By Barbara Kollmeyer, MarketWatch
MADRID (MarketWatch) -- European stock markets took a hit on Monday as investors moved into the second week of the U.S. debt-negotiation stalemate and shutdown, with the weekend offering no hope for a near-term resolution. Risk-sensitive energy and bank stocks bore the brunt of losses, while drug stocks also fell.
Paring some of its earlier losses, the Stoxx Europe 600 index still fell 0.7% to 307.65, touching levels not seen since early September. The index closed out last week with an 0.7% loss.
There were few gainers and plenty of decliners, including LVMH Moet Hennessy Louis Vuitton SA , which fell more than 1.4%. In a report published Sunday, Reuters said analysts are growing increasingly concerned about the luxury group's brands and are worried these won't be able to provide alternative growth now that cash cow Louis Vuitton has fallen on tough times.
Staying on luxury goods, shares of Burberry Group PLC fell 1.5% after Chief Executive Angela Ahrendts warned in an interview with Les Echoes that the Chinese slowdown may be the new reality rather than a temporary lull.
Weekend interviews with top politicians and a warning from Treasury Secretary Jacob Lew that Congress is "playing with fire" if it doesn't increase the debt ceiling in time only increased investors' anxiety about the U.S. budget stalemate and looming deadline to raise the country's debt ceiling. Over the weekend, House Speaker John Boehner told ABC in his first interview since the shutdown began that he sees no end to the standoff without broader deficit negotiations. U.S. stock market futures were pointing to sharp opening losses for Wall Street.
"While Friday's modest gains in U.S. equities were driven by a glimmer of hope that leaders are getting closer, this seems to have waned over the weekend," said Stan Shamu, market strategist at IG. He said Boehner's comments are a direct cause of Monday's selloff. "This has really rattled markets and is likely to result in further near-term weakness for global equities."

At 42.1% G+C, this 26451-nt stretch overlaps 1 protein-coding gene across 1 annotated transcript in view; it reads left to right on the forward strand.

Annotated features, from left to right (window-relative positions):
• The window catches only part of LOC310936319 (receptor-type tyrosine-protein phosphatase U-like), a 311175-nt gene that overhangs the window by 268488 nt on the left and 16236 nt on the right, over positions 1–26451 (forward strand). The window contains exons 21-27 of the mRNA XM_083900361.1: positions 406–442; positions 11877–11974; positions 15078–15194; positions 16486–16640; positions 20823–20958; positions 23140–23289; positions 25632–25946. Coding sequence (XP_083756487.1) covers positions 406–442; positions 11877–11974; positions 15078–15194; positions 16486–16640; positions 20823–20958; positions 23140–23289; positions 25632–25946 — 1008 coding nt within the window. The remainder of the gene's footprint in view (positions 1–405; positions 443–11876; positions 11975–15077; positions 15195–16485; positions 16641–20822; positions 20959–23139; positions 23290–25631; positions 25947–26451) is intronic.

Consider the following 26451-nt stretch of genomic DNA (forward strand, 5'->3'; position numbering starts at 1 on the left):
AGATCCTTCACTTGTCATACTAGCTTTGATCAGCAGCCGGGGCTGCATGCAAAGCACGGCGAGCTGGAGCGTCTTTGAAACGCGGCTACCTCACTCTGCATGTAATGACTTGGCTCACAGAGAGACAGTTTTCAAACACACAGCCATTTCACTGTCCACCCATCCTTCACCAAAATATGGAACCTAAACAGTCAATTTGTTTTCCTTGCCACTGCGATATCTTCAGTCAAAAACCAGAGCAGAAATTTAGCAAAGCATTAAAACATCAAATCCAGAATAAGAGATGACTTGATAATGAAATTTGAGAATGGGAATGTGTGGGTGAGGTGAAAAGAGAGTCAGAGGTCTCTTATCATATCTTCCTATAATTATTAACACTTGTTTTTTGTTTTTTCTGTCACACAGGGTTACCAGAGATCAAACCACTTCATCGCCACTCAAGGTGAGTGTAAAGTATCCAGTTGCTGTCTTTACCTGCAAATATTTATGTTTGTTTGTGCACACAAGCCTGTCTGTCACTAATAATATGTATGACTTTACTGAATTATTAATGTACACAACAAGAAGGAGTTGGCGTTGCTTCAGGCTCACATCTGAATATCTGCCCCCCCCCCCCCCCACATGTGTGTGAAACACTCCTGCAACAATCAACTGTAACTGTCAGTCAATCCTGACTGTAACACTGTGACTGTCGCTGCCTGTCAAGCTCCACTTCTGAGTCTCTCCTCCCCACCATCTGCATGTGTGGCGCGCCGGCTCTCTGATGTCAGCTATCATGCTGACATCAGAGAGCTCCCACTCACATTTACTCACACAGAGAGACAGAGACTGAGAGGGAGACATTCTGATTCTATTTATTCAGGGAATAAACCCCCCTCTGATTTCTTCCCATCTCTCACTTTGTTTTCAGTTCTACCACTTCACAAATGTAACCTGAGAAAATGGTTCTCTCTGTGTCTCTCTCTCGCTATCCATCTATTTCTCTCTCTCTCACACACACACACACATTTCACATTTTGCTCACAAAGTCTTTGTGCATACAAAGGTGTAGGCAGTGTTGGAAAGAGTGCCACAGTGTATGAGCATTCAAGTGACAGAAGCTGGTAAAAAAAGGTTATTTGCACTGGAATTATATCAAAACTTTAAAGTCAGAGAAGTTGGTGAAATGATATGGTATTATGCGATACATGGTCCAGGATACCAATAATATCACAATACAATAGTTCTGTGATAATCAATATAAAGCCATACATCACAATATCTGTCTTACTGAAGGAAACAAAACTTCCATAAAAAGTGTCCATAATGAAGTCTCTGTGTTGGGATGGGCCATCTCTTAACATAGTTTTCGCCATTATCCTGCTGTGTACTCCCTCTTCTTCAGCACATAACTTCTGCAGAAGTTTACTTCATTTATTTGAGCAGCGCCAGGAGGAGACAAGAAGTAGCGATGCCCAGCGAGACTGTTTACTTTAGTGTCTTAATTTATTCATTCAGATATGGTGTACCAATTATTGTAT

Drug stocks were among Monday's big losers with French drugmaker Sanofi SA (SNY) down 1.4%. Sanofi Chief Executive Officer Chris Viehbacher told Bloomberg TV in an interview that he expects the company will return to growth in the fourth quarter. The French CAC 40 index fell 0.7% to 4,136.36.
Shares of European Aeronautic Defense & Space EADS NV was a stand-out gainer, up nearly 2% after its Airbus SAS unit won a $9.75 billion deal for its jetliners with Japan Airlines Co. in Tokyo.
Worries over the debt ceiling hit stocks linked to growth prospects, such as oil and bank stocks, amid fears a prolonged battle between U.S. politicians will have a detrimental effect on not only on the U.S., but potentially on the global economy.
Adding to the pain in Paris, shares of Total SA slid 1%, tracking a nearly $1 loss for crude-oil prices. In Oslo, shares of Statoil ASA fell 0.8%.
The German DAX 30 index fell 0.8% to 8,522.56, weighed by a 2% drop for Siemens AG (SI) and a nearly 2% drop for Bayer AG . Deutsche Bank AG fell 1%, and automakers were also under pressure, with BMW AG down 1.7%.
Shares of SAP AG (SAP) fell 1.6% after a Reuters article said the business software group was one of a number of companies talking to BlackBerry Ltd. (RIMM) (RIMM) about buying all or part of the struggling handset maker. SAP declined to comment to Reuters for the article.
London, the FTSE 100 index fell 0.8% to 6,404.01, driven by a 1% drop for HSBC Holdings PLC (HBC) and a 1.3% fall for Vodafone PLC (VOD) .
-Barbara Kollmeyer; 415-439-6400; AskNewswires@dowjones.com
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(END) Dow Jones Newswires
10-07-13 0927ETCopyright (c) 2013 Dow Jones & Company, Inc.
|EUROPE MARKETS: European Stocks Tumble As Debt Stalemate Deepens (2013/10/7)|
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